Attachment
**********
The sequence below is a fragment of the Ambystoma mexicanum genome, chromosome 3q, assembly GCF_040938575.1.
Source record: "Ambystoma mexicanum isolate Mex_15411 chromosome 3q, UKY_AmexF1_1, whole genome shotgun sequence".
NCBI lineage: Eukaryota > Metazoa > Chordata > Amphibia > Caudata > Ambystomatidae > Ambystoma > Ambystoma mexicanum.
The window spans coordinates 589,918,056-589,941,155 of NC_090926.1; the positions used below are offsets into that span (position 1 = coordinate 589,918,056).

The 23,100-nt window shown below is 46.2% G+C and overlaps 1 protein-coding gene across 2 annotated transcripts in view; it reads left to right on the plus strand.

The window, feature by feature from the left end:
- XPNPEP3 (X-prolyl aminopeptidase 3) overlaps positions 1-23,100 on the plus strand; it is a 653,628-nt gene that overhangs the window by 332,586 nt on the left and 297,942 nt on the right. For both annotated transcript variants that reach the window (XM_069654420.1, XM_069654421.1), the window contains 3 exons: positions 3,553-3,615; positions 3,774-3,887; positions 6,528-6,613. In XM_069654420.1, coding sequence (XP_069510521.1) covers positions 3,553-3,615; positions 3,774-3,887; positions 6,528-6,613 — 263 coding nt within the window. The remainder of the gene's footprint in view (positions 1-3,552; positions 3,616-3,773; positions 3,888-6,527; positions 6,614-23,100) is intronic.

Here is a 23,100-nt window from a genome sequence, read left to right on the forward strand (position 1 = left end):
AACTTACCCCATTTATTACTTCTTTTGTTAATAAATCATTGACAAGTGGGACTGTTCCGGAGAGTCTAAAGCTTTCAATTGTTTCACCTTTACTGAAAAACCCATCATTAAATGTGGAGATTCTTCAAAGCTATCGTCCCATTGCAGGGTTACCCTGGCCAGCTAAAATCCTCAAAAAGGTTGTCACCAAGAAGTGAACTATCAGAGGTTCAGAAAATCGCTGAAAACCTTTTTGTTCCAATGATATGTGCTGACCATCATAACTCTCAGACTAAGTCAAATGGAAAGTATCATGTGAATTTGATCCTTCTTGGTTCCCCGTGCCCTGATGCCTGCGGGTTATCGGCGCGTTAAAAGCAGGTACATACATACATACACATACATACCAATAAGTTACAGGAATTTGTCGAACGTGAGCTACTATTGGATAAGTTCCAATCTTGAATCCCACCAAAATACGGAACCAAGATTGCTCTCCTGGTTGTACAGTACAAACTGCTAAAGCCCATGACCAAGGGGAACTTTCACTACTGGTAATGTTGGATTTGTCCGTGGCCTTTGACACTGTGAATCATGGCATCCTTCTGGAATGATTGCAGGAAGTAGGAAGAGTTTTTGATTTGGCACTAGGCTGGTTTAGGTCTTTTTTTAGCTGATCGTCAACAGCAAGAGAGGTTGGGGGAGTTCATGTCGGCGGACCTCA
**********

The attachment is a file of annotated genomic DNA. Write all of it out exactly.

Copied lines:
The sequence below is a fragment of the Ambystoma mexicanum genome, chromosome 3q, assembly GCF_040938575.1.
Source record: "Ambystoma mexicanum isolate Mex_15411 chromosome 3q, UKY_AmexF1_1, whole genome shotgun sequence".
NCBI lineage: Eukaryota > Metazoa > Chordata > Amphibia > Caudata > Ambystomatidae > Ambystoma > Ambystoma mexicanum.
The window spans coordinates 589,918,056-589,941,155 of NC_090926.1; the positions used below are offsets into that span (position 1 = coordinate 589,918,056).

The 23,100-nt window shown below is 46.2% G+C and overlaps 1 protein-coding gene across 2 annotated transcripts in view; it reads left to right on the plus strand.

The window, feature by feature from the left end:
- XPNPEP3 (X-prolyl aminopeptidase 3) overlaps positions 1-23,100 on the plus strand; it is a 653,628-nt gene that overhangs the window by 332,586 nt on the left and 297,942 nt on the right. For both annotated transcript variants that reach the window (XM_069654420.1, XM_069654421.1), the window contains 3 exons: positions 3,553-3,615; positions 3,774-3,887; positions 6,528-6,613. In XM_069654420.1, coding sequence (XP_069510521.1) covers positions 3,553-3,615; positions 3,774-3,887; positions 6,528-6,613 — 263 coding nt within the window. The remainder of the gene's footprint in view (positions 1-3,552; positions 3,616-3,773; positions 3,888-6,527; positions 6,614-23,100) is intronic.

Here is a 23,100-nt window from a genome sequence, read left to right on the forward strand (position 1 = left end):
AACTTACCCCATTTATTACTTCTTTTGTTAATAAATCATTGACAAGTGGGACTGTTCCGGAGAGTCTAAAGCTTTCAATTGTTTCACCTTTACTGAAAAACCCATCATTAAATGTGGAGATTCTTCAAAGCTATCGTCCCATTGCAGGGTTACCCTGGCCAGCTAAAATCCTCAAAAAGGTTGTCACCAAGAAGTGAACTATCAGAGGTTCAGAAAATCGCTGAAAACCTTTTTGTTCCAATGATATGTGCTGACCATCATAACTCTCAGACTAAGTCAAATGGAAAGTATCATGTGAATTTGATCCTTCTTGGTTCCCCGTGCCCTGATGCCTGCGGGTTATCGGCGCGTTAAAAGCAGGTACATACATACATACACATACATACCAATAAGTTACAGGAATTTGTCGAACGTGAGCTACTATTGGATAAGTTCCAATCTTGAATCCCACCAAAATACGGAACCAAGATTGCTCTCCTGGTTGTACAGTACAAACTGCTAAAGCCCATGACCAAGGGGAACTTTCACTACTGGTAATGTTGGATTTGTCCGTGGCCTTTGACACTGTGAATCATGGCATCCTTCTGGAATGATTGCAGGAAGTAGGAAGAGTTTTTGATTTGGCACTAGGCTGGTTTAGGTCTTTTTTTAGCTGATCGTCAACAGCAAGAGAGGTTGGGGGAGTTCATGTCGGCGGACCTCA